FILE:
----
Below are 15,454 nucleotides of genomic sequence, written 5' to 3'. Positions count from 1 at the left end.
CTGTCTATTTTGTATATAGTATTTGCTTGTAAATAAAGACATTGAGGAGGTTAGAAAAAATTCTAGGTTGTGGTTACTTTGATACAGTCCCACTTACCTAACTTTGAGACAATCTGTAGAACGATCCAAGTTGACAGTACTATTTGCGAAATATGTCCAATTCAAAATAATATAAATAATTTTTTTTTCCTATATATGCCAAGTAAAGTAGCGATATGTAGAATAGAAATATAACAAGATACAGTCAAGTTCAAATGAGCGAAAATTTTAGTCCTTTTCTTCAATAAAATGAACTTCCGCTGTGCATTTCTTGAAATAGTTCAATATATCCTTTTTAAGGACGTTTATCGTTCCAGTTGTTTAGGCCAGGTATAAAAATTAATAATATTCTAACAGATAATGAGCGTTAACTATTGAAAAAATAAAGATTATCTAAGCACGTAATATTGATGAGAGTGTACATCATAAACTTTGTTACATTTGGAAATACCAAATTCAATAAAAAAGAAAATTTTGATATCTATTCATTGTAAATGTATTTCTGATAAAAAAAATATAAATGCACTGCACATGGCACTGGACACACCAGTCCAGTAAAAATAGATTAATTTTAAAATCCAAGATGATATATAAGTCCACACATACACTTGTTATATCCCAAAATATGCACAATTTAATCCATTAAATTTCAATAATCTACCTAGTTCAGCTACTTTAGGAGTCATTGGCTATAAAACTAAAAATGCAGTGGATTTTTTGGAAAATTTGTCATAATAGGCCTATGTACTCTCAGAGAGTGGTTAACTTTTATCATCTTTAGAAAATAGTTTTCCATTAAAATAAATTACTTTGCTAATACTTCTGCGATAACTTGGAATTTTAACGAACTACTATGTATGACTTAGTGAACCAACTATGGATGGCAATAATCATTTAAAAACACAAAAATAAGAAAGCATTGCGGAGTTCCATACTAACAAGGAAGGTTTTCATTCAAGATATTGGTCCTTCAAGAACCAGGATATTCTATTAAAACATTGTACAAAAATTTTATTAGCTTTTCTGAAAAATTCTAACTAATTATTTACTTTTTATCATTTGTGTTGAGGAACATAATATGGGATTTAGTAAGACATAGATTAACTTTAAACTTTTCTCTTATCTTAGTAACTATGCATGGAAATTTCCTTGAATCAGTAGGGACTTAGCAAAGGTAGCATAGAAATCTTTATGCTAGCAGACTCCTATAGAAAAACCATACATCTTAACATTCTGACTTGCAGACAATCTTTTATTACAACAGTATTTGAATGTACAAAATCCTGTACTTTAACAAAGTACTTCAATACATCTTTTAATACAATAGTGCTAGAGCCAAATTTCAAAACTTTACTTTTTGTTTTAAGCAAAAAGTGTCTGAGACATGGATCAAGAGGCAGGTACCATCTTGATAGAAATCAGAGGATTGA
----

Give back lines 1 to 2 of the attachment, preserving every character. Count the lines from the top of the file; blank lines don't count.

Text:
Below are 15,454 nucleotides of genomic sequence, written 5' to 3'. Positions count from 1 at the left end.
CTGTCTATTTTGTATATAGTATTTGCTTGTAAATAAAGACATTGAGGAGGTTAGAAAAAATTCTAGGTTGTGGTTACTTTGATACAGTCCCACTTACCTAACTTTGAGACAATCTGTAGAACGATCCAAGTTGACAGTACTATTTGCGAAATATGTCCAATTCAAAATAATATAAATAATTTTTTTTTCCTATATATGCCAAGTAAAGTAGCGATATGTAGAATAGAAATATAACAAGATACAGTCAAGTTCAAATGAGCGAAAATTTTAGTCCTTTTCTTCAATAAAATGAACTTCCGCTGTGCATTTCTTGAAATAGTTCAATATATCCTTTTTAAGGACGTTTATCGTTCCAGTTGTTTAGGCCAGGTATAAAAATTAATAATATTCTAACAGATAATGAGCGTTAACTATTGAAAAAATAAAGATTATCTAAGCACGTAATATTGATGAGAGTGTACATCATAAACTTTGTTACATTTGGAAATACCAAATTCAATAAAAAAGAAAATTTTGATATCTATTCATTGTAAATGTATTTCTGATAAAAAAAATATAAATGCACTGCACATGGCACTGGACACACCAGTCCAGTAAAAATAGATTAATTTTAAAATCCAAGATGATATATAAGTCCACACATACACTTGTTATATCCCAAAATATGCACAATTTAATCCATTAAATTTCAATAATCTACCTAGTTCAGCTACTTTAGGAGTCATTGGCTATAAAACTAAAAATGCAGTGGATTTTTTGGAAAATTTGTCATAATAGGCCTATGTACTCTCAGAGAGTGGTTAACTTTTATCATCTTTAGAAAATAGTTTTCCATTAAAATAAATTACTTTGCTAATACTTCTGCGATAACTTGGAATTTTAACGAACTACTATGTATGACTTAGTGAACCAACTATGGATGGCAATAATCATTTAAAAACACAAAAATAAGAAAGCATTGCGGAGTTCCATACTAACAAGGAAGGTTTTCATTCAAGATATTGGTCCTTCAAGAACCAGGATATTCTATTAAAACATTGTACAAAAATTTTATTAGCTTTTCTGAAAAATTCTAACTAATTATTTACTTTTTATCATTTGTGTTGAGGAACATAATATGGGATTTAGTAAGACATAGATTAACTTTAAACTTTTCTCTTATCTTAGTAACTATGCATGGAAATTTCCTTGAATCAGTAGGGACTTAGCAAAGGTAGCATAGAAATCTTTATGCTAGCAGACTCCTATAGAAAAACCATACATCTTAACATTCTGACTTGCAGACAATCTTTTATTACAACAGTATTTGAATGTACAAAATCCTGTACTTTAACAAAGTACTTCAATACATCTTTTAATACAATAGTGCTAGAGCCAAATTTCAAAACTTTACTTTTTGTTTTAAGCAAAAAGTGTCTGAGACATGGATCAAGAGGCAGGTACCATCTTGATAGAAATCAGAGGATTGA